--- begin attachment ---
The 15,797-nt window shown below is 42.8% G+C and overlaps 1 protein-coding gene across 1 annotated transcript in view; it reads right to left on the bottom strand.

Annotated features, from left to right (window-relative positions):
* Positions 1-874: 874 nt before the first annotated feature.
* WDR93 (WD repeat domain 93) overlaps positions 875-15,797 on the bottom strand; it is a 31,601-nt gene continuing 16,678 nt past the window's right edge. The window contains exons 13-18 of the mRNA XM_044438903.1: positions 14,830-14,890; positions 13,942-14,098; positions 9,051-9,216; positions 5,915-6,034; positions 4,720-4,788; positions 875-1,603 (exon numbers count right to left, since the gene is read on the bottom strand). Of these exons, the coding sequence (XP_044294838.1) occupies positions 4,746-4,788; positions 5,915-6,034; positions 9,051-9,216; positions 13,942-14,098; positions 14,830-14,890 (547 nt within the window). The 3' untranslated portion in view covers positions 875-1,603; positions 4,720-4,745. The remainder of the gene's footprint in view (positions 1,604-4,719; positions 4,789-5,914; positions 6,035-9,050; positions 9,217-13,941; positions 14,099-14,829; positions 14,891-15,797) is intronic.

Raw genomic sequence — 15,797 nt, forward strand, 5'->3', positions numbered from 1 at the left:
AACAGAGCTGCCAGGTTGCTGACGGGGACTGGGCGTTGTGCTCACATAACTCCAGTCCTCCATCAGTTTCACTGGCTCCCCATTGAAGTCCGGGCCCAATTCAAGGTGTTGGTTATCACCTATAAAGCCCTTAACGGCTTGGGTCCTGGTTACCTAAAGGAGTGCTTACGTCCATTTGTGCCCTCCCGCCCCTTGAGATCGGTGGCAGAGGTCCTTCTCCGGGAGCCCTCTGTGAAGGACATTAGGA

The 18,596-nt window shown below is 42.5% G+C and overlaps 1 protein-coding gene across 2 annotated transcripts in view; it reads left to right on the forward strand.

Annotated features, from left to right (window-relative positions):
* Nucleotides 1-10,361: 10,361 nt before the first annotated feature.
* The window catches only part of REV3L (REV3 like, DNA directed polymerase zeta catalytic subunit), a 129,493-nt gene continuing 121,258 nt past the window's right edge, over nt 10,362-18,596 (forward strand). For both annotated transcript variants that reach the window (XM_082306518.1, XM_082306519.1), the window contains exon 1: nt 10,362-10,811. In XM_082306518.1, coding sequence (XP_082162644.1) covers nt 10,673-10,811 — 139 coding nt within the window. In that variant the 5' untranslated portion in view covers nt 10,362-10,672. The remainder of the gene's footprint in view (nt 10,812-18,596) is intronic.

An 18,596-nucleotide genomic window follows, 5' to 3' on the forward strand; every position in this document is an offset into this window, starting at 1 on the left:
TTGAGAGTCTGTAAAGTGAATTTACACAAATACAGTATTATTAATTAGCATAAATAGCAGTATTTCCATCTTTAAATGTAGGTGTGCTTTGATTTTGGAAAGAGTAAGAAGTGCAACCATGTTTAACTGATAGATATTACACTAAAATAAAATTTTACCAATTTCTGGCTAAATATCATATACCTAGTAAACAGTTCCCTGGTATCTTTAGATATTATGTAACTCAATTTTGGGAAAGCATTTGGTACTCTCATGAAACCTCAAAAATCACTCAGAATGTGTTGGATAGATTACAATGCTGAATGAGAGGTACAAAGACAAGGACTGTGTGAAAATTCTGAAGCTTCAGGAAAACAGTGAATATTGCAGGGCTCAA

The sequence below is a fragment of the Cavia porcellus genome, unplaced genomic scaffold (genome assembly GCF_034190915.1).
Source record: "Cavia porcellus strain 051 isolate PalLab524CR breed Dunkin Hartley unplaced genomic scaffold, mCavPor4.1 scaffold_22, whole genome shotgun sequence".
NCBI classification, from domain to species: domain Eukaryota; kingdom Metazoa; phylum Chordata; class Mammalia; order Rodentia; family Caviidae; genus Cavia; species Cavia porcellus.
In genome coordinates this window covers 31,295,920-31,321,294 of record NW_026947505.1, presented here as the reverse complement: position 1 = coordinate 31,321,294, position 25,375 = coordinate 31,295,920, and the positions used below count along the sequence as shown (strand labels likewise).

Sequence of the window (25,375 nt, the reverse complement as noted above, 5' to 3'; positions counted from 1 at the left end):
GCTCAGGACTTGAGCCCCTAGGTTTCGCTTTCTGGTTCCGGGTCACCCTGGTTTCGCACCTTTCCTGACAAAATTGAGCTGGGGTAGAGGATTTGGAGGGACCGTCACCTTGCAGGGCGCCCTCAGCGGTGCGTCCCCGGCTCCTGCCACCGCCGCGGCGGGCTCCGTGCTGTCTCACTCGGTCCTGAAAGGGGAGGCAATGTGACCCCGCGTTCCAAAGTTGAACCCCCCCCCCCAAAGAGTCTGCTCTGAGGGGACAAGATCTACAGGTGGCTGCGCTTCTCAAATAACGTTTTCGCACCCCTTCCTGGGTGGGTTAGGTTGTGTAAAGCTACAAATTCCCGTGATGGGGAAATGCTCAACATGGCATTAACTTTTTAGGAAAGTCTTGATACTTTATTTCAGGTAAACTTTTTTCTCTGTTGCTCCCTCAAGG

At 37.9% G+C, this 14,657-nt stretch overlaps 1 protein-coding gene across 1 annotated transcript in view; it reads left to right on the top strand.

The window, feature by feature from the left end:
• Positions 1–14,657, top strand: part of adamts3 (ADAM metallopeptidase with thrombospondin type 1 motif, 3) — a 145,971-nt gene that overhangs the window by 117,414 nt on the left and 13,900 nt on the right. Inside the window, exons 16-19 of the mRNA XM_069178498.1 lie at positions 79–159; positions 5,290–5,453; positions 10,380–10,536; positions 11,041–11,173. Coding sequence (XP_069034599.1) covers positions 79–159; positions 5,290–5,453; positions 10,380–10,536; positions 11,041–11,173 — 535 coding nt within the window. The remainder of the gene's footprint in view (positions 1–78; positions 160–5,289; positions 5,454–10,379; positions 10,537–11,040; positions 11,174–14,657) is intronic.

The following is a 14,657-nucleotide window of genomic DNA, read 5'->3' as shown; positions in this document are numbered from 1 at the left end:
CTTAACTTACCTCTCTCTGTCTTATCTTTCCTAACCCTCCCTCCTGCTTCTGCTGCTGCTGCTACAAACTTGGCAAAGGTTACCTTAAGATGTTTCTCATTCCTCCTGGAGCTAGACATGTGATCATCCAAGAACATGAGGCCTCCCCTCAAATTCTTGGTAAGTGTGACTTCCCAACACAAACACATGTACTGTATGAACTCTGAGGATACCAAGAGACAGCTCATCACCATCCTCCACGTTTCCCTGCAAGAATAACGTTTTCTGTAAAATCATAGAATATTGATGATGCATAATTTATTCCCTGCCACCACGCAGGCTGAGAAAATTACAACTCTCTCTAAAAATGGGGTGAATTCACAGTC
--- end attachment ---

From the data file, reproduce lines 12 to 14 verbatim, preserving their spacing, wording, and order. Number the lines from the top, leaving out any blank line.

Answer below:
TTGAGAGTCTGTAAAGTGAATTTACACAAATACAGTATTATTAATTAGCATAAATAGCAGTATTTCCATCTTTAAATGTAGGTGTGCTTTGATTTTGGAAAGAGTAAGAAGTGCAACCATGTTTAACTGATAGATATTACACTAAAATAAAATTTTACCAATTTCTGGCTAAATATCATATACCTAGTAAACAGTTCCCTGGTATCTTTAGATATTATGTAACTCAATTTTGGGAAAGCATTTGGTACTCTCATGAAACCTCAAAAATCACTCAGAATGTGTTGGATAGATTACAATGCTGAATGAGAGGTACAAAGACAAGGACTGTGTGAAAATTCTGAAGCTTCAGGAAAACAGTGAATATTGCAGGGCTCAA

The sequence below is a fragment of the Cavia porcellus genome, unplaced genomic scaffold (genome assembly GCF_034190915.1).
Source record: "Cavia porcellus strain 051 isolate PalLab524CR breed Dunkin Hartley unplaced genomic scaffold, mCavPor4.1 scaffold_22, whole genome shotgun sequence".